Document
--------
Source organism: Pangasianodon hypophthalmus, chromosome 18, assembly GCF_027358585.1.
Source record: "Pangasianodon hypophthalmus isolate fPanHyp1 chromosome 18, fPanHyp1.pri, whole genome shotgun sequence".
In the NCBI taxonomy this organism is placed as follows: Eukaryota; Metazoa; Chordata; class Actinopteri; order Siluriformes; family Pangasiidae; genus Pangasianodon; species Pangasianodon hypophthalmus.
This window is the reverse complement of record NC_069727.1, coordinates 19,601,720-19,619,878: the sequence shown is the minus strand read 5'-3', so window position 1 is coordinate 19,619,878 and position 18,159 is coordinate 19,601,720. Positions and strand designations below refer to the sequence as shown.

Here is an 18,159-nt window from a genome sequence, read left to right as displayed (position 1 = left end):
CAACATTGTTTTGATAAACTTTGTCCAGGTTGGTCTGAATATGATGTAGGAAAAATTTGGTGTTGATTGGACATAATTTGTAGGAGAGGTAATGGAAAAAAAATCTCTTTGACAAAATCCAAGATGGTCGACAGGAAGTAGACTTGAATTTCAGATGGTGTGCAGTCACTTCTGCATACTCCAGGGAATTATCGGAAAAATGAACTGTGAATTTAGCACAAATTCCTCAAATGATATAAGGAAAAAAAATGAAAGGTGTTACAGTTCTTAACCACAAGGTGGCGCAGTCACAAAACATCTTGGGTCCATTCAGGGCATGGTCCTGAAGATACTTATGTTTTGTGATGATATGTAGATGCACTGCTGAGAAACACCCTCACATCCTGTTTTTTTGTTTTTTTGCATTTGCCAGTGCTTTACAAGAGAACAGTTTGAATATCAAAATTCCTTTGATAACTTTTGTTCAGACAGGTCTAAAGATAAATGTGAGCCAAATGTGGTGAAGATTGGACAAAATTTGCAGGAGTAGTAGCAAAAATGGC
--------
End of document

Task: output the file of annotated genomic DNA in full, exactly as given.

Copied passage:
Source organism: Pangasianodon hypophthalmus, chromosome 18, assembly GCF_027358585.1.
Source record: "Pangasianodon hypophthalmus isolate fPanHyp1 chromosome 18, fPanHyp1.pri, whole genome shotgun sequence".
In the NCBI taxonomy this organism is placed as follows: Eukaryota; Metazoa; Chordata; class Actinopteri; order Siluriformes; family Pangasiidae; genus Pangasianodon; species Pangasianodon hypophthalmus.
This window is the reverse complement of record NC_069727.1, coordinates 19,601,720-19,619,878: the sequence shown is the minus strand read 5'-3', so window position 1 is coordinate 19,619,878 and position 18,159 is coordinate 19,601,720. Positions and strand designations below refer to the sequence as shown.

Here is an 18,159-nt window from a genome sequence, read left to right as displayed (position 1 = left end):
CAACATTGTTTTGATAAACTTTGTCCAGGTTGGTCTGAATATGATGTAGGAAAAATTTGGTGTTGATTGGACATAATTTGTAGGAGAGGTAATGGAAAAAAAATCTCTTTGACAAAATCCAAGATGGTCGACAGGAAGTAGACTTGAATTTCAGATGGTGTGCAGTCACTTCTGCATACTCCAGGGAATTATCGGAAAAATGAACTGTGAATTTAGCACAAATTCCTCAAATGATATAAGGAAAAAAAATGAAAGGTGTTACAGTTCTTAACCACAAGGTGGCGCAGTCACAAAACATCTTGGGTCCATTCAGGGCATGGTCCTGAAGATACTTATGTTTTGTGATGATATGTAGATGCACTGCTGAGAAACACCCTCACATCCTGTTTTTTTGTTTTTTTGCATTTGCCAGTGCTTTACAAGAGAACAGTTTGAATATCAAAATTCCTTTGATAACTTTTGTTCAGACAGGTCTAAAGATAAATGTGAGCCAAATGTGGTGAAGATTGGACAAAATTTGCAGGAGTAGTAGCAAAAATGGC